Among the various activities to plan there are also the workouts. As well as all aspects of We Are Football, we can accept the suggestions of the coaching staff, which we can then modify to our liking. The activities available are actually different, so you must always be careful not to overdo the workloads between one game and another, preferring athletic preparation in the initial phase of the season. The growth of the players takes place through a series of levels, highlighted on the screen with a star representation. In addition to the generic activity, we can choose any focuses to which to dedicate the members of our team, possibly spending our own action points to give a small bonus to a particularly promising young player or to a key member of the squad. The action points are obtained as our coach also grows and improves and are obviously limited: for this reason they must be spent reflecting properly on their choices.

The match

The phase preceding the match looks similar to what Football Manager fans already know. Before entering the field, you can in fact choose to make a speech of encouragement to your players, intended for example to ensure that they adhere more scrupulously to the tactics or to raise their morale. In a similar way, at the intermission we can tell them what we think of the first forty-five minutes played, with a group talk or by taking one of the elements of the opening eleven individually to praise or reprimand him.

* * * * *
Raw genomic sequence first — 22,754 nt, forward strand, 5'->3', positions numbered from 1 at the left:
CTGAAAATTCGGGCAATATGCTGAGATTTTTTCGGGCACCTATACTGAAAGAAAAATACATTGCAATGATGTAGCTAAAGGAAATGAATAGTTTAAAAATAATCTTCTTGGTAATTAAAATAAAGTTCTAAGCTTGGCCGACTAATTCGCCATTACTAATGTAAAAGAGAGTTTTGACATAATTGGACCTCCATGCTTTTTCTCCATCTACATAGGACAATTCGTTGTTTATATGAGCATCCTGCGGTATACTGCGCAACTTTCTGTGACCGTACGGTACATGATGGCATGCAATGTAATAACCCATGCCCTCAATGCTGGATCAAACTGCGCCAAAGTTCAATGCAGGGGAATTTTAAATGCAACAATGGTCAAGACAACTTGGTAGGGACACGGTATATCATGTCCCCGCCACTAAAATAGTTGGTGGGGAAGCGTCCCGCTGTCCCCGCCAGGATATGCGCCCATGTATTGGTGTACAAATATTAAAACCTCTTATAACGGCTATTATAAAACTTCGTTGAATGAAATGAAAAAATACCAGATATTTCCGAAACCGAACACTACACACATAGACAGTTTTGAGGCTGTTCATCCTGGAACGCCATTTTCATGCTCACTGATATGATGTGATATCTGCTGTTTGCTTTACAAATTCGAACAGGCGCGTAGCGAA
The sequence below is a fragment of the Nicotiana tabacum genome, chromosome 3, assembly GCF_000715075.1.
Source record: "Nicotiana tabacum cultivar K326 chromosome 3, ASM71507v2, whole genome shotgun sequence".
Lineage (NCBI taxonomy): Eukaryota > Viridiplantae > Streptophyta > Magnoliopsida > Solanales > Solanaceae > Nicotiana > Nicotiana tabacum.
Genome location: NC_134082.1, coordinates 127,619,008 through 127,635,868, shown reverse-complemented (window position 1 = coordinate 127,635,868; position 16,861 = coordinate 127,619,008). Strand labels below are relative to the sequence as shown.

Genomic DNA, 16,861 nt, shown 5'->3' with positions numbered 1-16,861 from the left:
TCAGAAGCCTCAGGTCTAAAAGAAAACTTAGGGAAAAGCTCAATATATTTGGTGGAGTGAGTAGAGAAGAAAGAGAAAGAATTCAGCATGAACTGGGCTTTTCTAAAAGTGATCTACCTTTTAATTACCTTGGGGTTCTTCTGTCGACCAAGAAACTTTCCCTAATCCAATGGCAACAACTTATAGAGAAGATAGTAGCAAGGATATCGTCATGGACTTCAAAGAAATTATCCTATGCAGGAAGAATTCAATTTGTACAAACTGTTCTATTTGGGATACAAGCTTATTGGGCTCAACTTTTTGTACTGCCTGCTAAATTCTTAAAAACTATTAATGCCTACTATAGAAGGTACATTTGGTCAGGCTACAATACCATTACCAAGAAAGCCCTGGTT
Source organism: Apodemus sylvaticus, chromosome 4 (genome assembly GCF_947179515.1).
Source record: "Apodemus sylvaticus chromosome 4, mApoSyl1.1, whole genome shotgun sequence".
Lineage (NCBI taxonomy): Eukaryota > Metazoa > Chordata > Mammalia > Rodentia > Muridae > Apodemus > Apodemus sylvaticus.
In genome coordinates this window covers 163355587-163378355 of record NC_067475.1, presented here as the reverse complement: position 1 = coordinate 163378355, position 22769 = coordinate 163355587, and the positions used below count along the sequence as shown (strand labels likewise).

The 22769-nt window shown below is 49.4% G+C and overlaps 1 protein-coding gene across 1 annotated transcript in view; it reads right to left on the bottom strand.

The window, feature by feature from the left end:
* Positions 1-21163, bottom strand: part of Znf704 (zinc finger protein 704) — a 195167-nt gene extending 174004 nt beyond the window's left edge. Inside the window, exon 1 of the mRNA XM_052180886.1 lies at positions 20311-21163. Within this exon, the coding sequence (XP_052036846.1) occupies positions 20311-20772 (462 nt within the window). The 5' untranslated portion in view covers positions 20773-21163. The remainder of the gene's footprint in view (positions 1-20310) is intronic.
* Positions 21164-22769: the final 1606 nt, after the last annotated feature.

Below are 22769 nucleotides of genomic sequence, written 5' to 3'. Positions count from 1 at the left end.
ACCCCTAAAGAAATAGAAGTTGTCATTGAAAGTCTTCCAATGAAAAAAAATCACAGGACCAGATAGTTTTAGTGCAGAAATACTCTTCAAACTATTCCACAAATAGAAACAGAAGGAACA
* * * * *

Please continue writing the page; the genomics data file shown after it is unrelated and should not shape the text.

The game is played through a system a salient phases, which slows down the running of the stopwatch when a dangerous action occurs. In this phase the representation activates a series of animations in 2D, in which the trajectory of the ball and the action performed by the player who controls it is constantly shown, up to the conclusion on the net or another type of epilogue of the action. Overall, the experience is revealed also in this case rather immediate, however leaving the player the possibility to set tactical elements such as the attitude on the pitch, the propensity to fouls and the frequency of pressing.